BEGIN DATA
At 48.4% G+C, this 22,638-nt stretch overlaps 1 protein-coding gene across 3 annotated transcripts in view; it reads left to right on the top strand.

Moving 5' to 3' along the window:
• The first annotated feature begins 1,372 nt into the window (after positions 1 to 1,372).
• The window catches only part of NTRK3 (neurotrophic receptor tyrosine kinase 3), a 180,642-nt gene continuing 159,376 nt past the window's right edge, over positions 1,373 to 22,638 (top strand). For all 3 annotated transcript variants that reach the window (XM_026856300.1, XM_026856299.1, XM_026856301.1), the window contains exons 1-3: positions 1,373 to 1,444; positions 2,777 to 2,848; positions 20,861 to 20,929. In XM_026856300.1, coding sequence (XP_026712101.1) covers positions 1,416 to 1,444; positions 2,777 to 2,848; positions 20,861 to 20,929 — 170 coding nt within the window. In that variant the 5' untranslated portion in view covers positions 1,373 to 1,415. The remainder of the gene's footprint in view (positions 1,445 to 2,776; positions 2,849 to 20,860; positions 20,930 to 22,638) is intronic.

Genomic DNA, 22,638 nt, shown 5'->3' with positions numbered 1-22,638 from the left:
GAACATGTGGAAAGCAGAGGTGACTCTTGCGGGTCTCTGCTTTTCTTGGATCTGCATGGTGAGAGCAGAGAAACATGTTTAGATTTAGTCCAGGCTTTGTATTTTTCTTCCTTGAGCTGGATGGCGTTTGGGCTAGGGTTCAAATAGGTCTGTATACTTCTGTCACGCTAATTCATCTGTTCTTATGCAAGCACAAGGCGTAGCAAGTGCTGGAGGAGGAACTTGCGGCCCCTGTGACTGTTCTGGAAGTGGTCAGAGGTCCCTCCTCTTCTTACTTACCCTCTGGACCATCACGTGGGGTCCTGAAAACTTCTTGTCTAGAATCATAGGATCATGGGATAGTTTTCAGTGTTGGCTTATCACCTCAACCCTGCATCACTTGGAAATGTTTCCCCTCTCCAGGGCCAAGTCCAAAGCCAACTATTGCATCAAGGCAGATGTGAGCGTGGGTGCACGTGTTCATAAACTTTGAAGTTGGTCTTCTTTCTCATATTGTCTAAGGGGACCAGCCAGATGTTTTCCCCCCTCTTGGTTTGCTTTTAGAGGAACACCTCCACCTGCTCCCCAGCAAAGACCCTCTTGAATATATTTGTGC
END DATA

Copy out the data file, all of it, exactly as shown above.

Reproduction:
At 48.4% G+C, this 22,638-nt stretch overlaps 1 protein-coding gene across 3 annotated transcripts in view; it reads left to right on the top strand.

Moving 5' to 3' along the window:
• The first annotated feature begins 1,372 nt into the window (after positions 1 to 1,372).
• The window catches only part of NTRK3 (neurotrophic receptor tyrosine kinase 3), a 180,642-nt gene continuing 159,376 nt past the window's right edge, over positions 1,373 to 22,638 (top strand). For all 3 annotated transcript variants that reach the window (XM_026856300.1, XM_026856299.1, XM_026856301.1), the window contains exons 1-3: positions 1,373 to 1,444; positions 2,777 to 2,848; positions 20,861 to 20,929. In XM_026856300.1, coding sequence (XP_026712101.1) covers positions 1,416 to 1,444; positions 2,777 to 2,848; positions 20,861 to 20,929 — 170 coding nt within the window. In that variant the 5' untranslated portion in view covers positions 1,373 to 1,415. The remainder of the gene's footprint in view (positions 1,445 to 2,776; positions 2,849 to 20,860; positions 20,930 to 22,638) is intronic.

Genomic DNA, 22,638 nt, shown 5'->3' with positions numbered 1-22,638 from the left:
GAACATGTGGAAAGCAGAGGTGACTCTTGCGGGTCTCTGCTTTTCTTGGATCTGCATGGTGAGAGCAGAGAAACATGTTTAGATTTAGTCCAGGCTTTGTATTTTTCTTCCTTGAGCTGGATGGCGTTTGGGCTAGGGTTCAAATAGGTCTGTATACTTCTGTCACGCTAATTCATCTGTTCTTATGCAAGCACAAGGCGTAGCAAGTGCTGGAGGAGGAACTTGCGGCCCCTGTGACTGTTCTGGAAGTGGTCAGAGGTCCCTCCTCTTCTTACTTACCCTCTGGACCATCACGTGGGGTCCTGAAAACTTCTTGTCTAGAATCATAGGATCATGGGATAGTTTTCAGTGTTGGCTTATCACCTCAACCCTGCATCACTTGGAAATGTTTCCCCTCTCCAGGGCCAAGTCCAAAGCCAACTATTGCATCAAGGCAGATGTGAGCGTGGGTGCACGTGTTCATAAACTTTGAAGTTGGTCTTCTTTCTCATATTGTCTAAGGGGACCAGCCAGATGTTTTCCCCCCTCTTGGTTTGCTTTTAGAGGAACACCTCCACCTGCTCCCCAGCAAAGACCCTCTTGAATATATTTGTGC